March isn’t just Women’s History Month. It is also Women in the Military History Month. Women have been in combat in all our wars, including the Revolutionary, Civil and both World Wars, although some women dressed as men and used aliases.
In 1776, Margaret Corbin fought and helped defend Fort Washington during the Revolutionary War. She was the first woman to serve and she was also the first to receive a pension for her service.
Deborah Sampson Gannett enlisted under the name of her deceased brother, Robert Shurtliff, in 1782. For three years, Sampson served in the Continental Army and was wounded twice. To avoid detection, she cut a musket ball out of her own thigh so they would not find out she was a woman. At the end of the hostilities, her secret was discovered. She was given an honorable discharge by George Washington.
Private Cathay Williams was the only documented woman known to have served in the U.S. Army as a Buffalo Soldier. On November 15, 1866, she enlisted in the Army as a man. Williams reversed her name William Cathay and lived as a male soldier. She served until she was found out due to the last of many illnesses she had suffered while serving.
During World War I, the U.S. Navy and Marine Corps allowed women to enlist. More than 12,000 enlisted and about 400 died during the war. In World War II, a total of 350,000 women served in the U.S. military. More than 60,000 women served as Army nurses and over 14,000 served as Navy nurses. Today, women make up around 14 percent of the U.S. military. More than 165,000 women are enlisted and active in the armed services with over 35,000 additional women serving as officers.
In honor of them, I’m using my special camouflage cupcake papers to make Lemon Blueberry Cupcakes (the blueberries look a bit red against the yellow cake to signify the ultimate sacrifice so many of the women made). The pretty color of the frosting came by adding some blueberry extract, as the cupcakes are for the upcoming Board meeting of the Forum for Equality, a statewide LGBT rights organization here in Louisiana.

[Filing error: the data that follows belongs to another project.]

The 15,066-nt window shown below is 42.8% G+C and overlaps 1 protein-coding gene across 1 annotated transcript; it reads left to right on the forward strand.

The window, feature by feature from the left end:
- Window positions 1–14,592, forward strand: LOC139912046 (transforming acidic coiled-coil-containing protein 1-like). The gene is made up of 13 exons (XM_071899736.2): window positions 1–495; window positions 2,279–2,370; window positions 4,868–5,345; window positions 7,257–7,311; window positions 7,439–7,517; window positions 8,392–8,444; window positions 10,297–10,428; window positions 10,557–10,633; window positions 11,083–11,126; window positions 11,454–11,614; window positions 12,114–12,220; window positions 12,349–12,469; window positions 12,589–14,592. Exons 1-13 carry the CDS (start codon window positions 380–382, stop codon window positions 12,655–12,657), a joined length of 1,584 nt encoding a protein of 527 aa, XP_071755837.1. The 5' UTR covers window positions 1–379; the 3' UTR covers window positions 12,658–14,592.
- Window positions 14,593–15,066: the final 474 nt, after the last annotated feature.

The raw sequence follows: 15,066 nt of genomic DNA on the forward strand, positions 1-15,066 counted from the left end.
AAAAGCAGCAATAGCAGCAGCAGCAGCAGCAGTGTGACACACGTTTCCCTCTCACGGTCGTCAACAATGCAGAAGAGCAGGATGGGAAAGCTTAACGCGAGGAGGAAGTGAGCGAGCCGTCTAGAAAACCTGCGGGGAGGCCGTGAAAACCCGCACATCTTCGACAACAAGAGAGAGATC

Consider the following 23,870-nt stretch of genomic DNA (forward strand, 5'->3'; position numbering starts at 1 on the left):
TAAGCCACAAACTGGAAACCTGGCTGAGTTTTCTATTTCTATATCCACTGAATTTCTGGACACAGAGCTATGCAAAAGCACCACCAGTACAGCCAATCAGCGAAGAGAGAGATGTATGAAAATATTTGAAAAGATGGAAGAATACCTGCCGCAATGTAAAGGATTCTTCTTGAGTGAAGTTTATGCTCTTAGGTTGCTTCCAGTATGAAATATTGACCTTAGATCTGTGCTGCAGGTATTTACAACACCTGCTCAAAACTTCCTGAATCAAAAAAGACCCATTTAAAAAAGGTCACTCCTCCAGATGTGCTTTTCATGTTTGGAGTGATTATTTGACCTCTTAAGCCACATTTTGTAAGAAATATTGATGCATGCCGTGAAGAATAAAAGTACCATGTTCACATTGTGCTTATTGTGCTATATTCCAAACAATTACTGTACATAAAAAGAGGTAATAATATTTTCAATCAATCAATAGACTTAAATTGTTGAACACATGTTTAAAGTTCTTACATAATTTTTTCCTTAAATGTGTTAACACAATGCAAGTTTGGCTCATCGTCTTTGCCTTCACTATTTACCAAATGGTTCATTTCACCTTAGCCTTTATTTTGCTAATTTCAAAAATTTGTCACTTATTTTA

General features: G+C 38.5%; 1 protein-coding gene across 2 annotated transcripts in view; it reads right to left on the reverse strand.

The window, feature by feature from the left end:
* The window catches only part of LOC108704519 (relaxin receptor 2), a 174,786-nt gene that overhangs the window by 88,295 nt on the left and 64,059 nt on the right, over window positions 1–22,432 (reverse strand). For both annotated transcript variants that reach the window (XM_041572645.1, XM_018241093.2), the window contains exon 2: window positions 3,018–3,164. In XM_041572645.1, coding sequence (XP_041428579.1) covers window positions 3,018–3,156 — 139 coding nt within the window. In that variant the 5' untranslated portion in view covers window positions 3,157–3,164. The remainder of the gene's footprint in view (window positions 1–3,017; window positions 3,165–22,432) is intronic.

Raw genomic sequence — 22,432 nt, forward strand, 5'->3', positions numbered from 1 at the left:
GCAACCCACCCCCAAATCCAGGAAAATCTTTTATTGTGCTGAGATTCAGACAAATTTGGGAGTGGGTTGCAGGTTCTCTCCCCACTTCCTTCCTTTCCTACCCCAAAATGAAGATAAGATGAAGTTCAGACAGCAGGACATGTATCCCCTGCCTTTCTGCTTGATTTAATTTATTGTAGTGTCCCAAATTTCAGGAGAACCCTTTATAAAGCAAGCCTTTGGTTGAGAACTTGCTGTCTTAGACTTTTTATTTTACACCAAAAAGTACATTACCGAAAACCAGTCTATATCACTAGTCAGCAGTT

Lemon Blueberry Cupcakes
1 cup unsalted butter, softened to room temperature
1 1/4 cups granulated sugar
1/2 cup packed light brown sugar
4 large eggs, at room temperature
1 tablespoon vanilla extract
3 cups all-purpose flour (or 3 ¼ cups sifted cake flour)
1 tablespoon baking powder
1/2 teaspoon salt
1 cup buttermilk
zest + juice of 3 medium lemons (about 1 tablespoon zest and 3 tablespoons juice)
1 1/2 cups blueberries, fresh or frozen
1 tablespoon all-purpose flour
CREAM CHEESE FROSTING
8 ounces cream cheese, softened to room temperature5
1/2 cup unsalted butter, softened to room temperature
3 1/2 cups confectioners’ sugar
1 – 2 tablespoons heavy cream
1 teaspoon vanilla extract (optional – substitute 1 teaspoon blueberry extract)
1/8 teaspoon salt
In a large sized bowl, sift together the flour, baking powder, and salt.
Beat the butter and sugars on medium-high speed until creamed, about 2-3 minutes. Scrape down the sides and bottom of the bowl before adding eggs and vanilla. Beat on medium speed until everything is combined. Scrape down the sides and bottom of the bowl as needed.
Slowly add the dry ingredients to the wet ingredients. Drop the speed to low, then add the milk, lemon zest, and lemon juice. Remove from the mixer and stir lightly until everything is just combined. Toss the blueberries in 1 tablespoon of flour and fold into the batter. Batter will be very thick.
Spoon batter evenly into cupcake wrappers. Bake for about 20-25 minutes or until a toothpick inserted in the center comes out clean. Switch pans front to back and left to right about midway through cooking. Remove the fully baked cupcakes from the oven and allow to cool completely before frosting.
For the frosting, beat cream cheese and butter together on medium speed until creamy and without lumps. Add confectioners’ sugar, cream, vanilla extract (or blueberry extract, if using), and salt with the mixer on low. Increase to high speed and beat for 3 minutes. Add one more tablespoon of cream to thin out, if desired.
The recipe doesn’t make a ton of frosting, just enough for a light frost. Top with blueberries, if desired.
Sources: National Women’s History Project, www.nwhp.org